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Male Fertility Declines with Age

It now appears that women are not the only one who have to worry about their biological clock since male fertility declines with age as well, research reveals. Although, there are differences between male and female fertility, experts now advise male population wishing to have biological children, to avoid losing time. ’’Men too cannot afford waiting forever’’ says Dr. Paula Fettback of the Huntingdon Reproductive Medicine Centre in Brazil.

Male Fertility Declines with Age

At the age of 45 chances of a man to father a child drop to 35%.

Dr. Fettback lead a study focused on the outcome of 570 IVF treatments carried out at her clinic. More specifically, fertility outcome was analyzed for 570 men under fertility treatment from March 2008 to April 2011. In order to eliminate female infertility factors, researchers only studied cases of IVF treatment where eggs from young and healthy women were used through egg donation.  They came to result that in couples who had difficulty in conceiving male age was greater than in couples who achieved pregnancy. Actually, for couples where the man was 41 years old chances of conception were about 60%.

‘’Our investigation showed that for each extra year of paternal age pregnancy chances exhibit a decrease of 7%’’, highlighted Dr. Fettback. Furthermore, at the age of 45 chances of a man to father a child drop to 35% and these chances are dropping even faster in older ages, indicating that male fertility declines with age.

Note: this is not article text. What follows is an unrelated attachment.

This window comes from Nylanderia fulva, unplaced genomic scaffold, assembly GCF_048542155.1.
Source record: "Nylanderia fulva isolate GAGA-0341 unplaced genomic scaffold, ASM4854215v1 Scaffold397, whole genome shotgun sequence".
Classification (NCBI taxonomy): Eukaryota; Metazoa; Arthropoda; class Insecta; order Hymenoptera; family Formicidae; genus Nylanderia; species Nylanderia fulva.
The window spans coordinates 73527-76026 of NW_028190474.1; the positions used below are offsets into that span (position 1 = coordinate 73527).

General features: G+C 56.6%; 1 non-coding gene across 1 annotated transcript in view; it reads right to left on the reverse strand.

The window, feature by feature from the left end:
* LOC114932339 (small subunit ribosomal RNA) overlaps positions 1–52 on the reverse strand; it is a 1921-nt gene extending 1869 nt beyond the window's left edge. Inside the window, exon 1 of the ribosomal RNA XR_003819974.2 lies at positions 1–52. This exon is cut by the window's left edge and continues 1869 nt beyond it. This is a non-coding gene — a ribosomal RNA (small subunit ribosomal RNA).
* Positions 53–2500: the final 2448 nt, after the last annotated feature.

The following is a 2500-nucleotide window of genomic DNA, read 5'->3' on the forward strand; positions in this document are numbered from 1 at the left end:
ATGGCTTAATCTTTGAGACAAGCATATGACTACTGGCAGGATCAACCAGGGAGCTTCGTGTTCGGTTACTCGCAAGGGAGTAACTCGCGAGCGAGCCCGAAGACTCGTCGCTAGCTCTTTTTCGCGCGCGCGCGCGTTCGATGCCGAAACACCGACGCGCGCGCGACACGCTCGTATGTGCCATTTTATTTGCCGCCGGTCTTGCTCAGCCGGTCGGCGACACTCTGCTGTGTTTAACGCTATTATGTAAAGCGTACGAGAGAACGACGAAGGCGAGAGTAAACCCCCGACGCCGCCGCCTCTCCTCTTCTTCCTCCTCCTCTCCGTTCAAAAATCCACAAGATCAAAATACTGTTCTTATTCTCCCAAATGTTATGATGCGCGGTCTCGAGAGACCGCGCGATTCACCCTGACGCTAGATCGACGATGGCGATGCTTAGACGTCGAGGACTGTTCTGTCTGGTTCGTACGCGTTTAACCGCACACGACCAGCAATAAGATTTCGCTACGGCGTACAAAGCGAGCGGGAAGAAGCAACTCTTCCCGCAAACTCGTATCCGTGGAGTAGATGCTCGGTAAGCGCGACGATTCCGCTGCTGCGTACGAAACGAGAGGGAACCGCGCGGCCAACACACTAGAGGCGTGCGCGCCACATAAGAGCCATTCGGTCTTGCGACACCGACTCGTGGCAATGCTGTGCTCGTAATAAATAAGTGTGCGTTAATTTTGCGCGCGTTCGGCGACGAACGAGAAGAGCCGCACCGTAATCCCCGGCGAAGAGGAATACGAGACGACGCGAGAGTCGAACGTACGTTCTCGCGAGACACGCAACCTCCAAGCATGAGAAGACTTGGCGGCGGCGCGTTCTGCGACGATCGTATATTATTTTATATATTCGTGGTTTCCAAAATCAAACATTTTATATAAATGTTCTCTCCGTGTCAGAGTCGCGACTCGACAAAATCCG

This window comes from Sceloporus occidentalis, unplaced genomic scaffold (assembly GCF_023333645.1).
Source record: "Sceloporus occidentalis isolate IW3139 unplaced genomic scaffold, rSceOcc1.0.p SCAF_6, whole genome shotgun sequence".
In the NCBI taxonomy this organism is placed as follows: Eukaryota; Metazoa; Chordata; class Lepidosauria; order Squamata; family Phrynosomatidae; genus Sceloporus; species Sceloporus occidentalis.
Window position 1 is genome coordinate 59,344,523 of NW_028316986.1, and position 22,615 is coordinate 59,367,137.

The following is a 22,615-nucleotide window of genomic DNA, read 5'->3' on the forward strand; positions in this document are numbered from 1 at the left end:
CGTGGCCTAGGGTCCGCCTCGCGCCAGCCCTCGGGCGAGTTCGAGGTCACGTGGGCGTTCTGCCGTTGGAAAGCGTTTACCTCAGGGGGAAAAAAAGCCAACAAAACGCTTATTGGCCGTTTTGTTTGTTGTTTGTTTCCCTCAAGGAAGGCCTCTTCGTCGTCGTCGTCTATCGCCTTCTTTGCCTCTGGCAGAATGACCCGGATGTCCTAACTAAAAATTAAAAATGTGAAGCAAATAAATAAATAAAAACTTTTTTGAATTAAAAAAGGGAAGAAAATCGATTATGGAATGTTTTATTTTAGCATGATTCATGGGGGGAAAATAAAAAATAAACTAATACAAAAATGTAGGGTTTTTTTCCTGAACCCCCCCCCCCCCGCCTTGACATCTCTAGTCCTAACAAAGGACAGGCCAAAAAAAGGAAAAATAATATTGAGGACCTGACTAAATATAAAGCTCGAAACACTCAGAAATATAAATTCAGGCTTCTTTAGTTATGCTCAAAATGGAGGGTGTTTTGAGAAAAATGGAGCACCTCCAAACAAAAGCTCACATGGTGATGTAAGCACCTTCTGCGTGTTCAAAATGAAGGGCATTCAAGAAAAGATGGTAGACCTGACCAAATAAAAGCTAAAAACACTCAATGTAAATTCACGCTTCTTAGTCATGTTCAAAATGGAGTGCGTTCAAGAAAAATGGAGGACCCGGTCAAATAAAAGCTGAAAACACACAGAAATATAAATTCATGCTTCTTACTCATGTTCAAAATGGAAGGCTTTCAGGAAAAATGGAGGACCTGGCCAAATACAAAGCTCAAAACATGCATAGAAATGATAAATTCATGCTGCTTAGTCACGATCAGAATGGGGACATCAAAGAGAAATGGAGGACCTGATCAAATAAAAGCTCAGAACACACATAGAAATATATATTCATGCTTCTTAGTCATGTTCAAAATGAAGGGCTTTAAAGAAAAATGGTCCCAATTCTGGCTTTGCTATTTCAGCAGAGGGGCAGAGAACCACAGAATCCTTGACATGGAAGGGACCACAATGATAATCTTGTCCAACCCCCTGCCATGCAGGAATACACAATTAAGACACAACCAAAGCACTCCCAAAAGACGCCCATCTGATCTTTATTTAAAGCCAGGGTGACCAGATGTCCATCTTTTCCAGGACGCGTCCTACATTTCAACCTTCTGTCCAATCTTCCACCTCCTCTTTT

The effects of female age on human reproduction are more or less known. As for men, even though there is data suggesting that male fertility declines with age, the effects of male age factor are not fully elaborated, explains Dr. Fettback.

According to experts, attention should be paid to the fact that a growing number of men globally are following the trend of older parenthood. In Germany, for example, the average age of married fathers has increased from 31.3 to 33.1 in about 8 years. In England, fathers aged 35-54 accounted for 25% of overall child births. 10 years later this percentage reached about 40%.

Since more and more men are now choosing to become fathers in advanced age, a better understanding of male age factor as well as men’s sperm quality renders quite critical for public health.

What do you think? What is the ideal age for fathering a child?

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